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Dive Photo Guide


Dream Come True: Photographing Blue Whales
By Suzan Meldonian, May 23, 2020 @ 06:00 AM (EST)

The biggest animal on Earth, the blue whale

My quest to swim with the blue whale began circa 1975, while working on a marine biology field station in the Sea of Cortez. We regularly encountered finback whales (Balaenoptera physalus), the second-largest animal on the planet, minke whales (Balaenoptera acutorostrata), and false killer whales (Pseudorca crassidens), but the largest animal on Earth, the giant blue whale, always got away.

Occasionally, through our binoculars, we would spy a huge whale spout as one of these behemoths rose to the surface to breathe. Dropping everything, we’d rush towards the action in our pangas and search endlessly, but always to no avail. It was during one of these unsuccessful missions that I promised myself that one day—no matter what it took—I would see the elusive blue whale up close.

Not long afterwards, that wish came true, but not in quite the way I had hoped! While exploring Smith Island off of Bahia de Los Angeles, in Baja, we found a 73-foot whale beached and bleached. The stench was almost unbearable, but we returned the next day in our pangas with hooks and dragged it to another little island called Piojo. As we were working to move the animal, the locals kept repeating the word “moscas.” It turned out to be murderously hungry little flesh-eating sea lice, which cleaned the entire whale carcass to the bone in under a week! After the moscas had done their job, we built a small museum, did the taxonomy and hung the bones on display.

Gathering whale bones for the museum in 1975

The remains of a beached blue whale ready for display

In your mind’s eye, picture an object that is 100 feet in length, maybe five camper vans or a liveaboard dive boat. This is the enormity of the animal we are talking about here, and I sometimes find it hard to wrap my head around the fact that anything can grow to this size and weigh up to 190 tons by simply eating krill, a tiny shrimp-like crustacean that underwater photographers shoot with macro lenses on black-water dives.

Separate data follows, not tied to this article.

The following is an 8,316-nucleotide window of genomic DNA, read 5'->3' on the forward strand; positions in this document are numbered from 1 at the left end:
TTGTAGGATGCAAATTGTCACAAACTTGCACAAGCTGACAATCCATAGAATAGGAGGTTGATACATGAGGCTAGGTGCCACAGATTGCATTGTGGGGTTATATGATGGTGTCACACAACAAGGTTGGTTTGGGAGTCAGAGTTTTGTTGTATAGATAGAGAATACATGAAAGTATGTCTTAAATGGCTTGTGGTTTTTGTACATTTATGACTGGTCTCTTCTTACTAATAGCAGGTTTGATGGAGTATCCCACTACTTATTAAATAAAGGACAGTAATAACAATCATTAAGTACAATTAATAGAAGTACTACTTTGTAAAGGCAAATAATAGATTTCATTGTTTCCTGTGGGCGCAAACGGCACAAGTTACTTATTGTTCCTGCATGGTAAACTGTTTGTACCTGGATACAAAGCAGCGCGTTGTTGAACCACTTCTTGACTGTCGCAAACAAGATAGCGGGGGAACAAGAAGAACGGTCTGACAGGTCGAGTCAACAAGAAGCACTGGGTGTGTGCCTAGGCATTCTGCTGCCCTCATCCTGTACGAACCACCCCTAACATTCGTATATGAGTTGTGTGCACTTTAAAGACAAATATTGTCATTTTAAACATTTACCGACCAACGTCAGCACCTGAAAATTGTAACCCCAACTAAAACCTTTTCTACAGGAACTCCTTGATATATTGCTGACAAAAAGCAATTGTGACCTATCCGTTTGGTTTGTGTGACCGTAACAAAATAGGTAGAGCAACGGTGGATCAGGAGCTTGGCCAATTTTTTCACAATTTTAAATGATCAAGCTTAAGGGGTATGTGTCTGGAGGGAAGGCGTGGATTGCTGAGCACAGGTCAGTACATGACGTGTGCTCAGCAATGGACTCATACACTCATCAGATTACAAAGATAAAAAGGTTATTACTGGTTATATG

The whales follow their favorite food around the globe, from the equator to the Arctic or Antartica, but spend most of their time at depth and still have many secrets left to reveal about their migration and behavior. We do know that they don’t reach sexual maturity until they are at least eight to 10 years old, calve every two to three years, with a gestation period of between 10 and 11 months, and have a lifespan of 80 to 90 years.

It wasn’t until 1967 that a ban was put on taking blue whales, and the current population is estimated to be a mere 10,000 to 25,000 worldwide, a small number when you consider that between 1868 and 1978, an estimated 382,000 blue whales were caught and killed for their oil and meat.

So where do you go to see one of these ocean giants in the water? Like most animals, the best way to locate them is to first find their food.

Breakfast, lunch, and dinner for a blue whale


In the Presence of Giants